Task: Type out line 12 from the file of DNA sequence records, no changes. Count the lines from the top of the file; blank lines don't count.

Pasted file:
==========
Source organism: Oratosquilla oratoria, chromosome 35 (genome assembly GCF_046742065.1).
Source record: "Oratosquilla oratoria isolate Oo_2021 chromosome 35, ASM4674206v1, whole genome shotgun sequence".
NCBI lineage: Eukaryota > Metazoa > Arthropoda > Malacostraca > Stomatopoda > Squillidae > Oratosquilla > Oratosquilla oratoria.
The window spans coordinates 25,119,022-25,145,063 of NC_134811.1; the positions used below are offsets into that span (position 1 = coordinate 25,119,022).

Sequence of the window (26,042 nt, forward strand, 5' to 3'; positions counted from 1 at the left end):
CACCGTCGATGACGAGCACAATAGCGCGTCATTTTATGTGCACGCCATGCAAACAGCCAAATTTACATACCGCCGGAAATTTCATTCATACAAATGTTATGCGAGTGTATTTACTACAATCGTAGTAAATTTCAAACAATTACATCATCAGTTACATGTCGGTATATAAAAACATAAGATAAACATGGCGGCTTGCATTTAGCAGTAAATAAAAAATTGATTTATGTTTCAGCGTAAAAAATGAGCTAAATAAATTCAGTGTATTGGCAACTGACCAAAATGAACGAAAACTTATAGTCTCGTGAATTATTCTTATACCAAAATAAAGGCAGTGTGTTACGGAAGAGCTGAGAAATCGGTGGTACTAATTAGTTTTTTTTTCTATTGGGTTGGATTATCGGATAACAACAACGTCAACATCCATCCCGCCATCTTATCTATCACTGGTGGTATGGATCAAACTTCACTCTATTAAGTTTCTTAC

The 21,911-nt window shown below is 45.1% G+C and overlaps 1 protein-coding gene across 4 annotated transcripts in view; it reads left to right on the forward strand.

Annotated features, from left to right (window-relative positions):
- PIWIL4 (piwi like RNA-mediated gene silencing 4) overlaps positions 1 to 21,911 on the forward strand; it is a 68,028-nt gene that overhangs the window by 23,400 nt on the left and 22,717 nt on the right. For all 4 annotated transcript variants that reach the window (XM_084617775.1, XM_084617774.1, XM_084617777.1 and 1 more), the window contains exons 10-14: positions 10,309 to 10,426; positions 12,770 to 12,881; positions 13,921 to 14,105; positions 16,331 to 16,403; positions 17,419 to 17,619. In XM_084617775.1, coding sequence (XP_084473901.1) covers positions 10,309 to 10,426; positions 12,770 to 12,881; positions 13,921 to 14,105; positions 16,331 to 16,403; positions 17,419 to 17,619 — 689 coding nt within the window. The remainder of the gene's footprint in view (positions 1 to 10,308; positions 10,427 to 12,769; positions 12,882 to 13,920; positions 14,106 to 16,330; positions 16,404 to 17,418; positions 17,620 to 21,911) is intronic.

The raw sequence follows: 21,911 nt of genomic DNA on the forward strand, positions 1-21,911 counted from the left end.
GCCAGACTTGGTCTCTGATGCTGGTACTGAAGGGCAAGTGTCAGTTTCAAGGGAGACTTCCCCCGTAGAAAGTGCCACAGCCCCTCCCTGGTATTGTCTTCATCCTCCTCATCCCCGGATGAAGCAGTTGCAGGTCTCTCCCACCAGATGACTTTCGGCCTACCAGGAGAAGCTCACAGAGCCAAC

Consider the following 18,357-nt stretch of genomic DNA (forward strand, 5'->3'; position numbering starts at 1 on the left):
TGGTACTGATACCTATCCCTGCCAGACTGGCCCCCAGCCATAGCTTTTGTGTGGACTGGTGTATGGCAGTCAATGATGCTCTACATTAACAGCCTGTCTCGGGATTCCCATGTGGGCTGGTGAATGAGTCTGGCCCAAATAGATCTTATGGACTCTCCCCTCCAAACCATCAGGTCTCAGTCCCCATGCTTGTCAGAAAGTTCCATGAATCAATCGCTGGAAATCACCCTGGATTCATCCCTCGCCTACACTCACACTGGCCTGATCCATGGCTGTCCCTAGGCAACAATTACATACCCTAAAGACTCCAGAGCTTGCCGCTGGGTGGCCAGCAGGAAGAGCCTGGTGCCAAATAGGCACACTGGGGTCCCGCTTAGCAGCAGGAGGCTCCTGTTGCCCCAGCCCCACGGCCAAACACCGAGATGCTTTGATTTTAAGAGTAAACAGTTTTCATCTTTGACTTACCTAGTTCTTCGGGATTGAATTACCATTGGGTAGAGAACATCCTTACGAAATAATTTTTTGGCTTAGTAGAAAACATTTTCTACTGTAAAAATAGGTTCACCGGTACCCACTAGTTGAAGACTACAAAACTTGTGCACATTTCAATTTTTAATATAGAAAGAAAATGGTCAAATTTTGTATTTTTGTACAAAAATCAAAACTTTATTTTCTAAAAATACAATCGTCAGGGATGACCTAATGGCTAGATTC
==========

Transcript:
Consider the following 18,357-nt stretch of genomic DNA (forward strand, 5'->3'; position numbering starts at 1 on the left):